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The Honolulu Advertiser
Posted on: Thursday, April 3, 2003

Extra fee to register auto is linked to ambulances

By Lynda Arakawa
Advertiser Capitol Bureau

Hawai'i residents would pay an extra fee for motor vehicle registration to help pay for additional emergency medical services statewide, under a bill approved by the Senate Ways and Means Committee yesterday.

Yesterday was Day 45 of the 60-day session.
Senate Ways and Means Committee Chairman Brian Taniguchi, D-10th (Manoa, McCully), did not specify the amount of the proposed fee increase, but said he was considering raising the fee by $5 to $10. A $10 fee increase is estimated to raise about $9 million annually.

The extra money would go into a special fund to help pay for additional emergency medical programs, including emergency aeromedical services and ambulance services in Wai'anae and on parts of Maui and the Big Island, said Vice Chairman Russell Kokubun, D-2nd (S. Hilo, Puna, Ka'u).

The committee approved the bill by a 10-3 vote that fell along party lines. Republicans voted against it, saying they can see the need for more emergency medical services but the state should not burden motorists with extra fees.

Paramedics and other medical officials submitted testimony generally supporting the measure, saying the state needs more emergency medical services.

Sen. Russell Kokubun said extra money would help pay for additional emergency medical programs.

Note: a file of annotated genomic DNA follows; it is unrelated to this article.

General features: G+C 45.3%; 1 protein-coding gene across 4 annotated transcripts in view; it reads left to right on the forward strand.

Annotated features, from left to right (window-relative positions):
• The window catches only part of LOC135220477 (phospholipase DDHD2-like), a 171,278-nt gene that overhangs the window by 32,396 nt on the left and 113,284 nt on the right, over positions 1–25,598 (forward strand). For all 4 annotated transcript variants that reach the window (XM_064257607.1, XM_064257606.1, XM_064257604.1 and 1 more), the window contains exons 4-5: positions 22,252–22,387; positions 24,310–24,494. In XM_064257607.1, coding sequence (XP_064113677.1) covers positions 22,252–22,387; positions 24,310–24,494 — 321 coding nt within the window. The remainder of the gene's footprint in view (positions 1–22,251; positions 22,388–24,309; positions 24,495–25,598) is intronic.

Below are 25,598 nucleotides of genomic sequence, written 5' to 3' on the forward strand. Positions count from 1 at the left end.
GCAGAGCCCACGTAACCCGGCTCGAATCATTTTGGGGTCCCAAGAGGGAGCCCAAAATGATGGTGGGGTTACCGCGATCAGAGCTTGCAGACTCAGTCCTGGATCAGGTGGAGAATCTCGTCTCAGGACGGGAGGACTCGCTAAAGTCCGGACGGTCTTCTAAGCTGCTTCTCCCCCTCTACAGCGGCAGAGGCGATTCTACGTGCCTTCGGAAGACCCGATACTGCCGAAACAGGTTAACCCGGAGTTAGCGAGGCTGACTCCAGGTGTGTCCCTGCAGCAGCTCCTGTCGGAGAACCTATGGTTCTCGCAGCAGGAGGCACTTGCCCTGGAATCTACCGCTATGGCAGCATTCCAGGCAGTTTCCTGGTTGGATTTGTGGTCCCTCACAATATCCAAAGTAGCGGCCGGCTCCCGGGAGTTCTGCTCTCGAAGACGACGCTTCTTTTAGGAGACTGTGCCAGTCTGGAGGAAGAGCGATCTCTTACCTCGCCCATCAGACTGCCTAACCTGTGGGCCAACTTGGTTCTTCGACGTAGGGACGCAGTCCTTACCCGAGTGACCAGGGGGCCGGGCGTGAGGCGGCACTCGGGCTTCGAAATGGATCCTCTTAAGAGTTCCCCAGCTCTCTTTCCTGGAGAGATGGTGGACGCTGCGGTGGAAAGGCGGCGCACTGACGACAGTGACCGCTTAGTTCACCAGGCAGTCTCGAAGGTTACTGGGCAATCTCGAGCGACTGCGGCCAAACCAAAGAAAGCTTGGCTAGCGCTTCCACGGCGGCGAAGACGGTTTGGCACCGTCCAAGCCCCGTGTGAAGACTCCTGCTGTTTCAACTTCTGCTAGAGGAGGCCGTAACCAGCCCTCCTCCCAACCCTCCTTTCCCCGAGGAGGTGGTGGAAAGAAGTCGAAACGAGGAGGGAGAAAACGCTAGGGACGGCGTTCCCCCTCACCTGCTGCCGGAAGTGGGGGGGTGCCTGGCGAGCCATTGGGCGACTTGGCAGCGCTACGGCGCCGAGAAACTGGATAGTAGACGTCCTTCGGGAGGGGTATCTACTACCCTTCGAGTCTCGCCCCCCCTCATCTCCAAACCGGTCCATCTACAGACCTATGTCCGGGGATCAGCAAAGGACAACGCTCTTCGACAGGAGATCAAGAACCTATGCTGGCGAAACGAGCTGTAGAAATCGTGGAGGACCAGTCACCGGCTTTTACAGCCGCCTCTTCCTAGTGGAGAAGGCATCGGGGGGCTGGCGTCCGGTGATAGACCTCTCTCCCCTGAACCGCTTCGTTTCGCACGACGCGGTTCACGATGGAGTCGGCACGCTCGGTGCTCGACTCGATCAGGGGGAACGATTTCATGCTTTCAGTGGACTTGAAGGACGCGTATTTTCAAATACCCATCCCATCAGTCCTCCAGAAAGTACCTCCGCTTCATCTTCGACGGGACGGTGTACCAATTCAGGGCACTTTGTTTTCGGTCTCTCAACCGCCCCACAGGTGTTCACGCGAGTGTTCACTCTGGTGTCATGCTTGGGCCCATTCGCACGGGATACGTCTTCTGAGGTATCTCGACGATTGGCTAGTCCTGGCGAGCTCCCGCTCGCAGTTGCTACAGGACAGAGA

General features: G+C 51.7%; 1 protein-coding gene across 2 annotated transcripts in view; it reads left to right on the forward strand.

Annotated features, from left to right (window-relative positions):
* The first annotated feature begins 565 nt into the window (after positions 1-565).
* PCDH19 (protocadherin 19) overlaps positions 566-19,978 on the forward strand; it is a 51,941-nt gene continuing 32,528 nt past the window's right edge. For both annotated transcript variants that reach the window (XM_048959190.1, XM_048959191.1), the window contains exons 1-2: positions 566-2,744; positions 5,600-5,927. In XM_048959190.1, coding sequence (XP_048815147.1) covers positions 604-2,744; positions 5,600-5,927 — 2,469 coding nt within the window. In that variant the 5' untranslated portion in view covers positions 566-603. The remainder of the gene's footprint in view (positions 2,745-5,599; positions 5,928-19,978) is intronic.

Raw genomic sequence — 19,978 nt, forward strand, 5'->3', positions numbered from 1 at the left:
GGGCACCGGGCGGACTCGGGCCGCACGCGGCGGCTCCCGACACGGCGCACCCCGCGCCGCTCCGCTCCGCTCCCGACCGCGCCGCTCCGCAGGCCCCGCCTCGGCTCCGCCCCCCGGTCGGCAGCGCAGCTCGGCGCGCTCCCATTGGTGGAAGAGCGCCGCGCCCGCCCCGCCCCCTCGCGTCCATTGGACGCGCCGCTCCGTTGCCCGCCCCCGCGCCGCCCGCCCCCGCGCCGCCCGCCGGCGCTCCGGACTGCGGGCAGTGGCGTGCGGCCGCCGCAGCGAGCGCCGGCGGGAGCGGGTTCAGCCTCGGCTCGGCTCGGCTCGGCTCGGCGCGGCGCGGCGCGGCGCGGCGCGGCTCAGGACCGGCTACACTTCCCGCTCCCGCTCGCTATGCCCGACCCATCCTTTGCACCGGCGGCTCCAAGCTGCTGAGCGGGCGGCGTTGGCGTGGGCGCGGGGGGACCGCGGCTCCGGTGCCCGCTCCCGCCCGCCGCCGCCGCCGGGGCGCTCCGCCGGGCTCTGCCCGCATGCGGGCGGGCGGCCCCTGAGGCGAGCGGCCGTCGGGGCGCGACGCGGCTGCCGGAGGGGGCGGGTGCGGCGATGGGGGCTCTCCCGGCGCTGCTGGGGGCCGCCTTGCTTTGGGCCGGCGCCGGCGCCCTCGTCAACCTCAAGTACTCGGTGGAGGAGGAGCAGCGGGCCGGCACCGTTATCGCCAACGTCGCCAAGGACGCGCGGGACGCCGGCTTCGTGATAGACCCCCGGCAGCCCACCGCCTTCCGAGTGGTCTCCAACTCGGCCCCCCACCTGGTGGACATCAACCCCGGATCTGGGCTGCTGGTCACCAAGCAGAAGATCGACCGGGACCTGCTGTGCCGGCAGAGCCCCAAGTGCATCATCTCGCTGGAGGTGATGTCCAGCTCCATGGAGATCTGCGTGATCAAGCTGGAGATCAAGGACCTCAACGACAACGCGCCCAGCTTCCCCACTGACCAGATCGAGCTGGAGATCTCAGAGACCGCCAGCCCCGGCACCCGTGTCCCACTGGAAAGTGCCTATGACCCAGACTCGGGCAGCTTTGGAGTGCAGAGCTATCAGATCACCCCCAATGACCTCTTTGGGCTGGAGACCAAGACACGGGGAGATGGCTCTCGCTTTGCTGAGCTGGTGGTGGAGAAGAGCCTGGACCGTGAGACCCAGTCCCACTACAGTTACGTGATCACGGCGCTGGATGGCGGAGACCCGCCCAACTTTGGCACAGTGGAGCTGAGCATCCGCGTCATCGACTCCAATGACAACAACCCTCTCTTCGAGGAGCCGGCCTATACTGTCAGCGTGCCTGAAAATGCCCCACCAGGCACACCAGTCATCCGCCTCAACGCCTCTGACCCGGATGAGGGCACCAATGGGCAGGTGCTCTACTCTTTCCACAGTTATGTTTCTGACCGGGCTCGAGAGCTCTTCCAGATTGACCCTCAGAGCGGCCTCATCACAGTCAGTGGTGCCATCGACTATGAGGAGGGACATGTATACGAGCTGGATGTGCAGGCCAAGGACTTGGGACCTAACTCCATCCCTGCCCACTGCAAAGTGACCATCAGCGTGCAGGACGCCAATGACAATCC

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Jane Greenwood, a Honolulu paramedic for 10 years, said O'ahu is in dire need of another ambulance. She said she is based on Young Street in Honolulu but recently had to respond to a call in Makaha because other ambulances were busy. It took 35 minutes to get there, she said.

Greenwood said the 16 ambulances on O'ahu handled 61,000 emergency calls last year.

State Budget Director Georgina Kawamura said in written testimony that the administration opposes the bill because imposing new fees "is inconsistent with the goal of relieving Hawai'i residents from the burden of increased taxes."

She also said there is no clear link between motor vehicle registration fees and an emergency medical services fund, so such services should be paid for through the regular appropriations process.

Jim Stone, representing Catrala-Hawaii, a car and truck rental association, said new fees would be yet another expense for businesses, which would pass the cost on to consumers.

Kokubun and other supporters of the bill say it would make sense to charge the added fee for emergency medical services because severe auto accidents require such services.

The Senate's draft of House Bill 1182 now goes to the full Senate for a floor vote.

Reach Lynda Arakawa at larakawa@honoluluadvertiser.com or at 525-8070.